Steam can already be installed in Linux mode of Chrome OS today:
sudo apt install steam
However, only a few games run stably, and among them are primarily only games that don’t have great graphics.
That’s supposed to change with the official project Borealis. The implementation is supposed to be based on the graphics interface Proton.
Now there is a first alpha version of it.
On 3/15/2022, Google’s Chromebook Community Manager Alisha announced the following great news on the Chromebook Help page:
... As you may have already heard, our team is working with Valve to bring Steam to Chrome OS. We are very excited to share that we’ll be landing an early, alpha-quality version of Steam on Chrome OS in the Dev channel for a small set of Chromebooks coming soon. Please come back to the forum for more information! ... Alisha on behalf of Chrome OS
You can find the original text here: Link.
If you want to get to know more about the topic, you can watch the Google for Games Developer Summit 2022 keynote about it:
The link leads directly to the part where the topic is being reported.
According to 9to5Google, only owners of current Chromebooks with processors like an eleventh-generation Intel Core i3 and Core i5 with at least 7 GB of RAM will be able to try out the soon-to-be-released alpha version of Steam.
These include Acer’s Chromebook 514 (CB514-1H), Chromebook 515, and Chromebook Spin 713 (CP713-3W), for example. The Chromebook Flip CX5 (CX5500) and ASUS Chromebook CX9 (CX9400). And the Pro c640 G2 Chromebook from HP. All these devices are not exactly cheap.
The Steam Deck from Valve
Shortly before this announcement, Valve also launched their new Steam Deck gaming console [steamdeck.com] in certain countries. The console is based on Steam OS, a Linux distribution developed by Valve.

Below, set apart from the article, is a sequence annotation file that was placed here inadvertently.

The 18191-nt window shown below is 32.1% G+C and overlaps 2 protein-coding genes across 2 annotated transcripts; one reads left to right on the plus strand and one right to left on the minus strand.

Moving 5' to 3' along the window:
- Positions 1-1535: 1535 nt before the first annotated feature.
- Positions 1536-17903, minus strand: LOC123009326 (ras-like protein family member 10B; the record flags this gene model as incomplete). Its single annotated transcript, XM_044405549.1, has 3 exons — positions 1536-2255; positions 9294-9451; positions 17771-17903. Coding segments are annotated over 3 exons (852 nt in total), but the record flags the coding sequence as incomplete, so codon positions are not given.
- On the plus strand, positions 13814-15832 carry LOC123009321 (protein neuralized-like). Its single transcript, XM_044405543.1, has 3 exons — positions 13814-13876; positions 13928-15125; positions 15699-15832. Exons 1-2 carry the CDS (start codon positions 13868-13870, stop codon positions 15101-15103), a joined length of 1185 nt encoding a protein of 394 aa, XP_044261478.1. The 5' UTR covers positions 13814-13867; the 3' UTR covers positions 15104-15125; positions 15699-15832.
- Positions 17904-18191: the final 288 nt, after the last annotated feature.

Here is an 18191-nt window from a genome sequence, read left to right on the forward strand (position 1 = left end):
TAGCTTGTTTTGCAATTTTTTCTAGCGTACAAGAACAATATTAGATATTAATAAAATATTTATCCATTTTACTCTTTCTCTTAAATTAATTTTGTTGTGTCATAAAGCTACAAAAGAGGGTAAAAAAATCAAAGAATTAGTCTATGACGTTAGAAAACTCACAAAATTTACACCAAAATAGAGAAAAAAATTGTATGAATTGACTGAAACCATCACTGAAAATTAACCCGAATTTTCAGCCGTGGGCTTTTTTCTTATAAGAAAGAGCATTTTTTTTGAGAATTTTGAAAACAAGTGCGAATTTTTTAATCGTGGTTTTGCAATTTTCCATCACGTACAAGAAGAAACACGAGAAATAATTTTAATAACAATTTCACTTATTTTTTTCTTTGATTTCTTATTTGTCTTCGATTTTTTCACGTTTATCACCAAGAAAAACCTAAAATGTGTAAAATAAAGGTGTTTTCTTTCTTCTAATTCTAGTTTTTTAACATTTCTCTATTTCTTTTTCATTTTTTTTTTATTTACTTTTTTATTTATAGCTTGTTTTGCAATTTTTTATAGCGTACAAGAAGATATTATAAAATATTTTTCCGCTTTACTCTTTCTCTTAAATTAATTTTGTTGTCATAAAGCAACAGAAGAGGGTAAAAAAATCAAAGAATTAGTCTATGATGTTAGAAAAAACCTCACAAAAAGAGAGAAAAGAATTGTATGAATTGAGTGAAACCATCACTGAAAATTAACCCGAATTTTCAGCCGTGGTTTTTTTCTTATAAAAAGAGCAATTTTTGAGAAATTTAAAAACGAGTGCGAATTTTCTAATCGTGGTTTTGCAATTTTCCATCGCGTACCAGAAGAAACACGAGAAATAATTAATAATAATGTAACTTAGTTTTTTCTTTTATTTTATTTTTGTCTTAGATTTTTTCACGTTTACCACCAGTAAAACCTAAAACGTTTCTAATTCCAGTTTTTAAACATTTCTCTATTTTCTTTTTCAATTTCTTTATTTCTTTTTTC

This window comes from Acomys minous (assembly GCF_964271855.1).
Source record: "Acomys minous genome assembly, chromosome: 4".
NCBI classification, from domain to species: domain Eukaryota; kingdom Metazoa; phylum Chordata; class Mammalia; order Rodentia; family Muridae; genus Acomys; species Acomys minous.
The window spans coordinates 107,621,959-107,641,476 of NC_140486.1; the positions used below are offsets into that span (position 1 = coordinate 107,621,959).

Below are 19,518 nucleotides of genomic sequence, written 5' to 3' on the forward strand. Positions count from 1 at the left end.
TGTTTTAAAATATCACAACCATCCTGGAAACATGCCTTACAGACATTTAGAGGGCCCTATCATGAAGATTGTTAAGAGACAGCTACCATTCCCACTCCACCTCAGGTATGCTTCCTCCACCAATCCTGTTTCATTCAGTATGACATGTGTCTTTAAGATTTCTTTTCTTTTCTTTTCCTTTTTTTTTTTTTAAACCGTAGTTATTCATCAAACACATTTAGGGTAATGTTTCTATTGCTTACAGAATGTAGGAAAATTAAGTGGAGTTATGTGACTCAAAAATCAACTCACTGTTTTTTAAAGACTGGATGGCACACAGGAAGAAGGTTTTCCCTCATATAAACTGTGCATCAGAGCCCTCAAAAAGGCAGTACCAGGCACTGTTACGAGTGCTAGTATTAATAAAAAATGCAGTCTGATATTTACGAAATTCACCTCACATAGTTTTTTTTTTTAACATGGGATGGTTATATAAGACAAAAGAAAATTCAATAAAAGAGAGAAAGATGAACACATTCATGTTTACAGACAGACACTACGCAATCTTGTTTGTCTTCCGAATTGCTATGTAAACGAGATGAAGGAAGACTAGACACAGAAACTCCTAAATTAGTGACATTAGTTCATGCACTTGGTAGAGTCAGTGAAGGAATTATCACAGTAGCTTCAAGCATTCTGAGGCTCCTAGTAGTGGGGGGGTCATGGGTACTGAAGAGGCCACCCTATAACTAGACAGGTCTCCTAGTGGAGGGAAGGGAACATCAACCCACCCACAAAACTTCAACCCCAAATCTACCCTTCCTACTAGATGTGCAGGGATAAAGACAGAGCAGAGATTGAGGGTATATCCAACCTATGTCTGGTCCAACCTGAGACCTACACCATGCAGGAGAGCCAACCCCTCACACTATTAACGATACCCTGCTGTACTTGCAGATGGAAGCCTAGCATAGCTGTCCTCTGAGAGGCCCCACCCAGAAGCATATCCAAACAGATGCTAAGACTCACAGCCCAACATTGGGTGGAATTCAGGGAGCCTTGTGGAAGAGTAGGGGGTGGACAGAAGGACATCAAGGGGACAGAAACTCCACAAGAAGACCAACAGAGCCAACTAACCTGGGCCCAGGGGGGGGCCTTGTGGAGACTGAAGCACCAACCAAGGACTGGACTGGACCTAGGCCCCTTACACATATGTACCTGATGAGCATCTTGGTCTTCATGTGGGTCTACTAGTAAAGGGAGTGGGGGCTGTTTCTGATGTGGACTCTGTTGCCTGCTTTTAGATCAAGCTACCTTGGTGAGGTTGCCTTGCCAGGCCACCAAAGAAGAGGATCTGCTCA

Some of Steam’s game catalog games are already available and partly optimized for the console. Valve shows which games are supported here: steamdeck.com. Among them is, for example, the hyped Elden Ring. [Baindai Namco]
Inside the console is an APU (AMD’s term for combining a CPU and a graphics card in one chip). It is based on the Zen 2 CPU and RDNA 2 GPU architecture. The unit’s performance is roughly comparable to a CPU from AMD’s Ryzen 3000 series for desktop PCs, and this was introduced in 2019. In other words, the console doesn’t have the performance of a current, fully souped-up gaming PC in a desktop chassis. That’s also understandable due to the small size of the console.
Chromebooks similarly powerful as the Steam Deck
The Chromebooks verified by Google for the Steam Alpha have an Intel graphics unit integrated into the processors. This way, they should have similar, if not better, performance.
Now, I’m speculating a bit: when Steam comes, you should be able to at least play the same games on Chromebooks as on the Steam Deck. 🙂
The more AAA games [Wikipedia] – top titles – are made available on Chrome OS via this, the more appeal this should have with people.
With newer Chromebooks based on Intel’s 12th or even 13th generation, graphics performance should increase again and allow more games on Chrome OS.
Also suitable for video and image editing on Chrome OS?
Perhaps other software vendors will take notice, with more powerful Chromebooks finding more buyers (here for gaming).
Chrome Unboxed has already gotten the Video editor Lightworks running on a fast Chromebook in Linux mode. If Davinci Resolve could run on Chromebooks, that would be awesome. I prefer to don’t even dream about the native Adobe Creative Cloud Desktop Suite.
All of this could be based on the Vulkan interface. Who knows what the future will bring!
That’s a great development, or what do you think? 😉
Words in italics may be registered trademarks or companies! Examples: Google, YouTube, and Android. Or they are technical terms from the IT world, which are described in various locations in the blog.